Alternatively, in the optical transmission system for receiving an optical signal with the chromatic dispersion generally fixed or hardly varying, when the observed center of the ONSR is generally constant and varies considerably, it is also possible to store the characteristic curve information as shown in FIG. 4. For instance, in case where the observed center of the ONSR is 22 dB and has a variation of 15 to 30 dB, the observers or the software may store and process the characteristic curve information shown in FIG. 4 which is obtained by observing in advance the division signal a/b from the divider 120 in the first line (Monitor A) and the division signal a/b from the divider 121 in the second line (Monitor B). In this case, for example, if the ONSR is around 15 dB, the characteristic curve of the Monitor A is used to determine the observation, but if the ONSR is around 30 dB, the characteristic curve of the Monitor B is used to determine the observation.

Furthermore, in the optical transmission system for receiving an optical signal with the chromatic dispersion which varies, it is possible to store the characteristic curve information as shown in FIG. 5. For instance, when the observation of the division signal a/b (Monitor A) from the divider 120 in the first line is −7.8 dB, a combination of the chromatic dispersion and the OSNR cannot be fixed because such a combination may be the chromatic dispersion of 0 ps/nm and the OSNR of 17 dB, or the chromatic dispersion of 0.2 ps/nm, and the OSNR of 20 dB. However, if the information on the observation of the division signal a/b (Monitor B) from the divider 121 in the second line may be used, it is possible to determine a combination of the chromatic dispersion and the OSNR.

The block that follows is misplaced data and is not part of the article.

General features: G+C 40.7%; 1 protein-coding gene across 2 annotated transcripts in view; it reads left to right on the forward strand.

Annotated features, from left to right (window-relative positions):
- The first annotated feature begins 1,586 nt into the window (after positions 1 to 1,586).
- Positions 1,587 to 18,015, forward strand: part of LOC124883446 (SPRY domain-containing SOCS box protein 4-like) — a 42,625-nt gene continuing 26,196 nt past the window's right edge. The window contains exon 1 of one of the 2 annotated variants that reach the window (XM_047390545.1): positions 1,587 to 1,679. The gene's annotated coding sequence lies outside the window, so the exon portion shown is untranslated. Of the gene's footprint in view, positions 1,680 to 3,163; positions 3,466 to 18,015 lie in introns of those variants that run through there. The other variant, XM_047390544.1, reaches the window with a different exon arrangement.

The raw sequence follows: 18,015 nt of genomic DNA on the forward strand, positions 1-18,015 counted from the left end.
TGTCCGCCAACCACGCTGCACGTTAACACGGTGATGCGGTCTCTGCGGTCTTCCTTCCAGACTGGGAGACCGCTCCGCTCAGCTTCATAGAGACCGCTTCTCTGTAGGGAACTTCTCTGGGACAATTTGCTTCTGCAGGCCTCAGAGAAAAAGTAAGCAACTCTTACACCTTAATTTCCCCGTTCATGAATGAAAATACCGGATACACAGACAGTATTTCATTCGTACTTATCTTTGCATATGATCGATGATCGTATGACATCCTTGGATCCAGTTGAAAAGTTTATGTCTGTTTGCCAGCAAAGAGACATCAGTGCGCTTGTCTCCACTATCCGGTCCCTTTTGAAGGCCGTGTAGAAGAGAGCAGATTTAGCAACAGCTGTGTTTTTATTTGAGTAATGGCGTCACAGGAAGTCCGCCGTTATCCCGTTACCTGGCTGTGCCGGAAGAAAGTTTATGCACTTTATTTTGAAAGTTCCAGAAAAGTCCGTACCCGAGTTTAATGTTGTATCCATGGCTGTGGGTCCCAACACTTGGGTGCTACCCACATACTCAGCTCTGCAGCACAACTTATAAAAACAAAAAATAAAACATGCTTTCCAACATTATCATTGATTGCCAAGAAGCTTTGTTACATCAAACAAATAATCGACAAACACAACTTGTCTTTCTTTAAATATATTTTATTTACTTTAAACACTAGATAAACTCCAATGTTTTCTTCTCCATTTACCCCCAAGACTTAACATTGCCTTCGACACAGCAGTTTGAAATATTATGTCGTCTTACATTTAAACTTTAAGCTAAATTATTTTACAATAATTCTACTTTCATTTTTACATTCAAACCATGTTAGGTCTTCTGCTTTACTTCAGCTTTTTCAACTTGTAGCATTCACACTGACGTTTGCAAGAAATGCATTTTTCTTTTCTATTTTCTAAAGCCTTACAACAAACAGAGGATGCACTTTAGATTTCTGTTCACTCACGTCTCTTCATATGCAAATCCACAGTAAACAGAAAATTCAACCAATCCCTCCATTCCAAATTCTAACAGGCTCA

Thus, according to the first embodiment, the input optical signal is split into two signals, one of the split optical signals is modulated with a signal as offset to thereby be converted to a low frequency signal, and the ratio of the low frequency signal intensity to the other split optical signal intensity is used to monitor the waveform quality of the input optical signal. It is thus possible to appropriately confirm the quality of even the high-bit rate optical signal.

In addition, the two split signals may be monitored in such a couple of lines, and the signal in one line is superimposed with noise. The two signals may thus be monitored in the different ranges in respective lines, thereby distinguishing the signal quality in a wide range.